Published: 3:14 PM 8/9/2013
BY BRIAN MEDEL, YARMOUTH BUREAU
BEAR POINT — Here’s a story that never grows old.
The 1967 sighting of what many believe was an unidentified flying object over Nova Scotia’s southern shore, particularly Shag Harbour, has been talked about for years.
And the annual two-day UFO festival is set to begin Saturday at the Shag Harbour Incident Society’s museum on Highway 3, in the heart of the fishing village.
But this weekend will be different. A previously unheard voice will be added to those who have already come forward to tell their stories.
Peter Goreham, a seaweed harvester from nearby Bear Point, was 13 when he witnessed something so unbelievable that he only speaks of it on rare occasions, and usually only with other locals.
It is well known that late in the evening of Oct. 4, 1967, several witnesses claimed they saw something crash in the ocean off Shag Harbour.
No aircraft were reported in the area that night, but a gooey mat of yellow foam, about seven centimetres thick, could be seen floating off Shag Harbour.
The incident was listed as a UFO crash.
In 2009, a diver said he’d come across two dish-shaped depressions, each about six metres in diameter, on the seabed.
He found the odd bottom features some 20 metres below the surface in the spot where witnesses said they saw something alien swing down low as it swooshed by.
But now, 46 years after the incident, Goreham has decided to share his tale. It will leave you scratching your head.
“I was 13 years old. All these houses weren’t here,” Goreham said recently, pointing to dwellings about him.
The population of Bear Point has tripled since the late ’60s, but he still lives in the house his parents occupied back then.
“The roads weren’t paved. We didn’t have any street lights.”
It was just after midnight on Oct. 4, 1967.
“I was lying in bed. I was awake for whatever reason.
“I had the window open. It was a fine night.
“There was no moon,” Goreham recalled, the images still vivid in his memory.
Suddenly, from the northeast, came a light. Not a yellow or an orange light, but a brilliant, intense white light.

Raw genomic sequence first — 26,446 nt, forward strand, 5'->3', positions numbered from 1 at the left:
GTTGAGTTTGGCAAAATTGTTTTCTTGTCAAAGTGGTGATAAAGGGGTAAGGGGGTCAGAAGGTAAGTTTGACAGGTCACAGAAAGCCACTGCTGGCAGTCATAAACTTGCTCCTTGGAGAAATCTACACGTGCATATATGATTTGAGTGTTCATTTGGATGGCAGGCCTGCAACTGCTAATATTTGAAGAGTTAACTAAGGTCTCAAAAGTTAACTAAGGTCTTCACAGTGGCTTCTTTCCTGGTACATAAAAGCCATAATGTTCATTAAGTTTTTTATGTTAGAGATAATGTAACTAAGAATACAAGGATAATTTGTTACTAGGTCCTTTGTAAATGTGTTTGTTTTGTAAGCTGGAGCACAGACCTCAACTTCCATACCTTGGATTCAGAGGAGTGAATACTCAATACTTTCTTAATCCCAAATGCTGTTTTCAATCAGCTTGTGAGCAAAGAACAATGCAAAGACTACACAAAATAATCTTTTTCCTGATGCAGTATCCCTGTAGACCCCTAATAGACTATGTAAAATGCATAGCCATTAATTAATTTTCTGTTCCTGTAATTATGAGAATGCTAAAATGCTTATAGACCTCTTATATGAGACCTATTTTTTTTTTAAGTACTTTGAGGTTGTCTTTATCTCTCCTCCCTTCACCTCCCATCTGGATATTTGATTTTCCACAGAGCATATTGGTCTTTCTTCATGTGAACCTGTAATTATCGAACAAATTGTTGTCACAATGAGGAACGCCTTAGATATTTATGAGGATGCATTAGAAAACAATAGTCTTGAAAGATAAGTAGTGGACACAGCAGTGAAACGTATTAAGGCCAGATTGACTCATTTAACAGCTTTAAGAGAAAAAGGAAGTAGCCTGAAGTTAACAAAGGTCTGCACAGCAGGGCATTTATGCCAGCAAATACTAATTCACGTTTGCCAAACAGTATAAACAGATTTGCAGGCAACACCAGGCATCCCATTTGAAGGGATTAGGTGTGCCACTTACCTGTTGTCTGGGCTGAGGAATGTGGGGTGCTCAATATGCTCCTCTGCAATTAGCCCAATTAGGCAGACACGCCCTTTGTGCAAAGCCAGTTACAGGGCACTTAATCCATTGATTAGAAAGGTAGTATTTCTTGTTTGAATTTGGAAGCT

“It appeared quite fast. It lit everything up just the same as daylight.”
There wasn’t a shadow in his small, easterly facing bedroom. It was enough to make him squint like he was staring into a headlight. But this was not a floodlight. It was an illumination of the house and its yard as if it were high noon.
“And there was no sound. There was absolutely no sound.”
The thing must have been very low, maybe at treetop level, he reckoned.
“I stayed in bed for a few seconds, listening for a sound. The only thing I could hear was my heartbeat.”
The light lasted 10 to 15 seconds.
“It just came down and stopped, and then stayed stationary outside the window and then it left.
“I didn’t go outside. I regret that a hundred per cent.
“If I had got outside before it had left … I would have had more of a description.”
Moments later, as the light was leaving, Goreham did hear a sound, which he described as a whistle, not unlike a falling bomb.
The whistle occasionally stopped, replaced by a fluttering noise, which was subsequently replaced by the whistle again.
“It was coming from the same direction that the light had come from.”
The noise, momentarily, intensified. He thought something was about to strike the house, where his father and mother, evidently, slept unawares.
But the noise, like the bright light, also vanished.
The next morning, Goreham said a lightkeeper on Bon Portage Island, a few kilometres away, reported finding a cylindrical object more than a metre in length and about 40 centimetres across.
“It was still smouldering,” said Goreham, who later learned the object was retrieved by the U.S. government.
Goreham is telling his story now because he wants to see what the people who study UFOs for a living make of it.
“I want them to research it because I haven’t got the time to do it. They have,” he said.
“What I want is information so I can have peace of mind and know whether it was something or not.”
Goreham would like other Nova Scotians who witnessed strange events in the sky that night in 1967 to also come forward.
He knows there were other eyes that saw what he did.
More information about this weekend’s UFO Festival may be obtained by visiting the museum’s website, shagharbourincidentsociety.ca.
Also see the UFO Casebook case file, The Shag Harbor Crash